An investigation into the resistance of a wire - FREE A GRADE GCSE Physics Coursework -
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In this investigation I am going to investigate what affect the resistance of a wire.
Electricity flows in metals. Metal wires are made of millions of tiny metal crystals. Each crystal’s atoms are arranged in a regular pattern. The metal is full of ‘free’ electrons that do not stick to any particular atom. They fill the space between atoms in a metal. When these electrons move they create an electric current.
Conductors have resistance, but some are worse than others. The free electrons keep bumping into atoms. A wires resistance depends on four main factors which are:
- The length of the wire
- Cross sectional area
- The temperature of the wire
I am going to investigate how the length of the wire affects the resistance. I have done a preliminary experiment to help me decide the best way to do my investigation. The results should also help me make a prediction.
Below are my results from the preliminary experiment (see table 1). I have taken three readings each from the Volts and current to make sure it is as accurate as possible
From the results I can see that as the length of the wire increases, the resistance increases as well. Furthermore I have noticed that if you double the length of the wire, the resistance is roughly doubled. E.g. when the length of the wire is 20cm the resistance is 3.14 ohms, when the length of the wire is 40cm the resistance is 6.18 ohms which is roughly double 3.14 ohms. In my main investigation I will see if this theory applies to my results.
I found that the apparatus I used was suitable but I think that I could possibly increase the range of my results to obtain very reliable results, perhaps maybe increasing the length of the wire by 5cm each time instead of 10cm.
Investigating the resistance of a wire
I am going to investigate the resistance of a wire in relation to its length.
I predict that the longer the wire the larger the resistance. This is because the free electrons in the wire have to bump into more atoms and therefore, it is harder for electricity to flow. Similarly, the shorter the wire the smaller the resistance because there will be less atoms for the electrons to bump into and so, it will be easier for the electricity to flow. Furthermore, the resistance of a wire is directly proportional to the length and inversely proportional to the area, so doubling the length of a wire should increase the resistance by a factor of two. This is because if the length of the wire is doubled, the electrons bump into twice as many atoms so there will be twice as much resistance. If this is correct the graph will show a positive correlation which is what I expect.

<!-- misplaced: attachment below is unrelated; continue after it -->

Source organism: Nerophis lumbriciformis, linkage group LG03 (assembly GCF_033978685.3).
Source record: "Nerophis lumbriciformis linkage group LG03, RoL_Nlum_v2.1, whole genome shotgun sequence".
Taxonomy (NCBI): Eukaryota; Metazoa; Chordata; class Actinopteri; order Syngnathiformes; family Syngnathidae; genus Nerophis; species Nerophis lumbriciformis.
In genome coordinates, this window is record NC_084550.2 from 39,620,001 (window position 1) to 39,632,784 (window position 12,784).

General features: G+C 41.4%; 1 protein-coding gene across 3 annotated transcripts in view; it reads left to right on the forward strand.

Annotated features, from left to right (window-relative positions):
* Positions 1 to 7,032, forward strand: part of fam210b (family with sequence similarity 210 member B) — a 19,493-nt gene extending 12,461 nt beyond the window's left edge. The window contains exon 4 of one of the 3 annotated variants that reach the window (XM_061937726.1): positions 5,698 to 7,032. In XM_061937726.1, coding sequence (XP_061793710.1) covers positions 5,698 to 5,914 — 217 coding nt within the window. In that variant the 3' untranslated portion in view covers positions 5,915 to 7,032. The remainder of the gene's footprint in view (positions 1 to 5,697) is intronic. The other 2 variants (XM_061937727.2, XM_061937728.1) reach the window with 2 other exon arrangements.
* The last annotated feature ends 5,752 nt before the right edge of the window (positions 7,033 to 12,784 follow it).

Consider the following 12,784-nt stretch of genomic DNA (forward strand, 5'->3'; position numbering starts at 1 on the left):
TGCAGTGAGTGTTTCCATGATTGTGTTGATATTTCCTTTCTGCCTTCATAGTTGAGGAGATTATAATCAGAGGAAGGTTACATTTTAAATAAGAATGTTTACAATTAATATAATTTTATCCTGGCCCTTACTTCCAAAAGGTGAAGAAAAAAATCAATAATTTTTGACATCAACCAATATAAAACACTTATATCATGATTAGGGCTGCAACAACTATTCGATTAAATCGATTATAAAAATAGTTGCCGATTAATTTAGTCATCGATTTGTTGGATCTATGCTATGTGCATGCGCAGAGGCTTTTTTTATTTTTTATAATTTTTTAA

The apparatus I will be using in this experiment is as follows:
- 1 ammeter (to measure current)
- 1 voltmeter (to measure voltage)
- 5 x wires
- 2 crocodile clips
- Power pack
- 100cm nichrome wire
Firstly I will collect the apparatus I need and set it up as shown in the diagram below. Next I will set the power pack on as low voltage as possible to ensure that there is not too high a current passing through the circuit (which could potentially affect the results because the wire will get too hot).
I will place one crocodile clip at 0cm on the wire and the other at 5cm to complete the circuit. I will then turn the power pack on and record what the voltmeter and ammeter read. I will switch off the power pack, move the crocodile clip that was at 5cm up to 10cm and switch on the power pack. Again I will record what the voltmeter and ammeter read and turn off the power pack. I will repeat this method every 5cm until I get up to 100cm, taking three readings from both the voltmeter and ammeter each time to ensure it is a fair test. Also after each reading I will switch the power pack off to ensure that the wire doesn’t get too hot and affect my results.
Diagram 1 (see below)
To ensure it is a fair test I will record the voltage and the current three times every 5cm and take the average reading. This will ensure that there are no false readings and will also cancel out any anomalous results. I will also ensure that the wire does not heat up too much by firstly making sure that I do not set the voltage too high on the power pack and keep it the same for every reading, and secondly, making sure that I turn the power pack off after each reading. I will try to make this investigation as accurate as possible.